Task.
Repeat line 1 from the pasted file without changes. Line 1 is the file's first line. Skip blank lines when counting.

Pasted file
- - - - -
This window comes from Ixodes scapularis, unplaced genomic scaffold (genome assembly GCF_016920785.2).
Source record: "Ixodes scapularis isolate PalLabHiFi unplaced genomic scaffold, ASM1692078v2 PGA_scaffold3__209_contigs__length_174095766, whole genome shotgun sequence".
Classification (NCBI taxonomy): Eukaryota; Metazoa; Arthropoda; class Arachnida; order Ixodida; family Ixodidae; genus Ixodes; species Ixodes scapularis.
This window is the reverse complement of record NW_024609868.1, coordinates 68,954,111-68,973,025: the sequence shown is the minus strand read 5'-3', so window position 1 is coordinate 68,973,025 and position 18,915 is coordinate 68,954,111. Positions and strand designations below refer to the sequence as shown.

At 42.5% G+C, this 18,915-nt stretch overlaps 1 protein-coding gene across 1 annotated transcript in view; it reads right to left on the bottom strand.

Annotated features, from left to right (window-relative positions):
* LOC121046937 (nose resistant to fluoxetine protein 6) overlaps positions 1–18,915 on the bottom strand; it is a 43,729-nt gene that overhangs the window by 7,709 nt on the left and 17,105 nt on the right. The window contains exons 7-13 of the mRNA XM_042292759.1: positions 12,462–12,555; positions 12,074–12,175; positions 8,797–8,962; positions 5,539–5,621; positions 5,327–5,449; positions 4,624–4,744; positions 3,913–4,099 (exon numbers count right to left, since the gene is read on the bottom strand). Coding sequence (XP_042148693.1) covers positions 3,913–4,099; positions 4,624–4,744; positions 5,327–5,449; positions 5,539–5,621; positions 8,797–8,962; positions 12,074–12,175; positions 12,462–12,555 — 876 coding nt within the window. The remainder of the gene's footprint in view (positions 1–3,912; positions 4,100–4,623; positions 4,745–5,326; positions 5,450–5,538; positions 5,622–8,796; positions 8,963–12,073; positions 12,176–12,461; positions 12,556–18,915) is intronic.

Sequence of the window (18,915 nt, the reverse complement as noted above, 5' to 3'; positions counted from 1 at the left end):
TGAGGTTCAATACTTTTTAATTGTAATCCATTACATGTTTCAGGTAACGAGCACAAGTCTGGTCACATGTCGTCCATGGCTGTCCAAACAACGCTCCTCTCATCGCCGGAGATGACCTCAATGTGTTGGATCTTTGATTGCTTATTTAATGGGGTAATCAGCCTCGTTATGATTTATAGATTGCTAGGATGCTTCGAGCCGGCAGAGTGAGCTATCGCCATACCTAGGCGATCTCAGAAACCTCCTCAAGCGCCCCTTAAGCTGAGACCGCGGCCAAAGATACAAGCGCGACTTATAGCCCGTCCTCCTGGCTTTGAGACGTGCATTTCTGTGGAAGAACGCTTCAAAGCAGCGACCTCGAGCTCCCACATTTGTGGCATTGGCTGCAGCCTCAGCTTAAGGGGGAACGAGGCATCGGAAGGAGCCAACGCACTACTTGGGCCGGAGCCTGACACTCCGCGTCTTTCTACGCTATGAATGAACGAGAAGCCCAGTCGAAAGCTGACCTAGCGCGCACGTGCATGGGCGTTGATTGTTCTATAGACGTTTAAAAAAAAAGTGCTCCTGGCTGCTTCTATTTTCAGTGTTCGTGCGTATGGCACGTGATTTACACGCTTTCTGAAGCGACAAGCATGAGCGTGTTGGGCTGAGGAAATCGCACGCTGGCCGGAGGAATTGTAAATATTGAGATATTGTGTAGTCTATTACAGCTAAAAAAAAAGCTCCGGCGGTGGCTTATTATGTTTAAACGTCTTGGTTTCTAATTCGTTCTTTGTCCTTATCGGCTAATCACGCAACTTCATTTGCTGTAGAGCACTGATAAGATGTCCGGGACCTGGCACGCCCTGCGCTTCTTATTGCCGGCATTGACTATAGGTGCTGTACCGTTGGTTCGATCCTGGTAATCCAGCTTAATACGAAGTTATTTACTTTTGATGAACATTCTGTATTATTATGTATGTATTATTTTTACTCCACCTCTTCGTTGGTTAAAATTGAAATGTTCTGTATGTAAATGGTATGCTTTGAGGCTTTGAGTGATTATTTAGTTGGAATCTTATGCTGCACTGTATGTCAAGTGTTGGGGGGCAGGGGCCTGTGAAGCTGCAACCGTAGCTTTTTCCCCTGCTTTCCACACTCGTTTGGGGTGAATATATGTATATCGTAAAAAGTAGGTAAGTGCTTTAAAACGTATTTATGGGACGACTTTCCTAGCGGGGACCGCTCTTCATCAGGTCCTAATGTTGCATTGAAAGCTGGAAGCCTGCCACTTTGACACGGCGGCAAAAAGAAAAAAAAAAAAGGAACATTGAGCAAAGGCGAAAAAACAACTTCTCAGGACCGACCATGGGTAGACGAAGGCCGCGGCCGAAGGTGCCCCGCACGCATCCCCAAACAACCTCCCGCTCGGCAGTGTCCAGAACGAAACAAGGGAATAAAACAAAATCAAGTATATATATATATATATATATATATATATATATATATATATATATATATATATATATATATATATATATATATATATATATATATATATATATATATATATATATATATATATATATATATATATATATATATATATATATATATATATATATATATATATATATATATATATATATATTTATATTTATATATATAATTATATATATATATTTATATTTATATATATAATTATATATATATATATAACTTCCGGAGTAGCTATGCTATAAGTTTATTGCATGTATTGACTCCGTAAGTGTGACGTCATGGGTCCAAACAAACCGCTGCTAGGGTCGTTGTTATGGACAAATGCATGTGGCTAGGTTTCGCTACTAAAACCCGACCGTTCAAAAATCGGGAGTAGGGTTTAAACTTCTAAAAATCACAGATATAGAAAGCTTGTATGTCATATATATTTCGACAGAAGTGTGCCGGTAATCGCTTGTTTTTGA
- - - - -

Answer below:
This window comes from Ixodes scapularis, unplaced genomic scaffold (genome assembly GCF_016920785.2).